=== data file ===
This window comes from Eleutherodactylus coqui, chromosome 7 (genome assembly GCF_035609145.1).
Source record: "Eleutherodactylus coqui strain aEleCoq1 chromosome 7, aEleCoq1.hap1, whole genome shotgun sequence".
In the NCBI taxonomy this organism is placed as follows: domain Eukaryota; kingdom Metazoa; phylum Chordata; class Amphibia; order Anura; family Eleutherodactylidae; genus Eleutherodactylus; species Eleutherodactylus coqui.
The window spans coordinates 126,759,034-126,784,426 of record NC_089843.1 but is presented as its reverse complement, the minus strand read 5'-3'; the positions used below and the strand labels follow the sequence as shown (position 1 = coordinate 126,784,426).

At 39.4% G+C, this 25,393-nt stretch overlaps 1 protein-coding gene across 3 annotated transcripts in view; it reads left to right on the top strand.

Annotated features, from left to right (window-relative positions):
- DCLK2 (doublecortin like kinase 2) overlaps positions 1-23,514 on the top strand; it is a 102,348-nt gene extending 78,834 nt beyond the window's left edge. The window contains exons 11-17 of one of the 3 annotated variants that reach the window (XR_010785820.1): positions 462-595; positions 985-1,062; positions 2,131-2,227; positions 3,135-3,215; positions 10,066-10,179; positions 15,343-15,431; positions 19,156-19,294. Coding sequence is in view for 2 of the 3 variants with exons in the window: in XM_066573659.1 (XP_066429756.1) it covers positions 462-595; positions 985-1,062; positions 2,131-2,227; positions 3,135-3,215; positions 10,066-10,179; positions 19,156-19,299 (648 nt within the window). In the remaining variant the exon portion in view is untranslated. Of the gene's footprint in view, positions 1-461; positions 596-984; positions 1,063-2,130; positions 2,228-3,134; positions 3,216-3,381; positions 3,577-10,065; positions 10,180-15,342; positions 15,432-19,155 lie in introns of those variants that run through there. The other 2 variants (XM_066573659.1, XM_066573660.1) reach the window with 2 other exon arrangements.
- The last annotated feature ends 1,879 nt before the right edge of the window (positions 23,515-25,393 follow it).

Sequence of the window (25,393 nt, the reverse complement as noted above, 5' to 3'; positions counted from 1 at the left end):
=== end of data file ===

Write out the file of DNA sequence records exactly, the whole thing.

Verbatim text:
This window comes from Eleutherodactylus coqui, chromosome 7 (genome assembly GCF_035609145.1).
Source record: "Eleutherodactylus coqui strain aEleCoq1 chromosome 7, aEleCoq1.hap1, whole genome shotgun sequence".
In the NCBI taxonomy this organism is placed as follows: domain Eukaryota; kingdom Metazoa; phylum Chordata; class Amphibia; order Anura; family Eleutherodactylidae; genus Eleutherodactylus; species Eleutherodactylus coqui.
The window spans coordinates 126,759,034-126,784,426 of record NC_089843.1 but is presented as its reverse complement, the minus strand read 5'-3'; the positions used below and the strand labels follow the sequence as shown (position 1 = coordinate 126,784,426).

At 39.4% G+C, this 25,393-nt stretch overlaps 1 protein-coding gene across 3 annotated transcripts in view; it reads left to right on the top strand.

Annotated features, from left to right (window-relative positions):
- DCLK2 (doublecortin like kinase 2) overlaps positions 1-23,514 on the top strand; it is a 102,348-nt gene extending 78,834 nt beyond the window's left edge. The window contains exons 11-17 of one of the 3 annotated variants that reach the window (XR_010785820.1): positions 462-595; positions 985-1,062; positions 2,131-2,227; positions 3,135-3,215; positions 10,066-10,179; positions 15,343-15,431; positions 19,156-19,294. Coding sequence is in view for 2 of the 3 variants with exons in the window: in XM_066573659.1 (XP_066429756.1) it covers positions 462-595; positions 985-1,062; positions 2,131-2,227; positions 3,135-3,215; positions 10,066-10,179; positions 19,156-19,299 (648 nt within the window). In the remaining variant the exon portion in view is untranslated. Of the gene's footprint in view, positions 1-461; positions 596-984; positions 1,063-2,130; positions 2,228-3,134; positions 3,216-3,381; positions 3,577-10,065; positions 10,180-15,342; positions 15,432-19,155 lie in introns of those variants that run through there. The other 2 variants (XM_066573659.1, XM_066573660.1) reach the window with 2 other exon arrangements.
- The last annotated feature ends 1,879 nt before the right edge of the window (positions 23,515-25,393 follow it).

Sequence of the window (25,393 nt, the reverse complement as noted above, 5' to 3'; positions counted from 1 at the left end):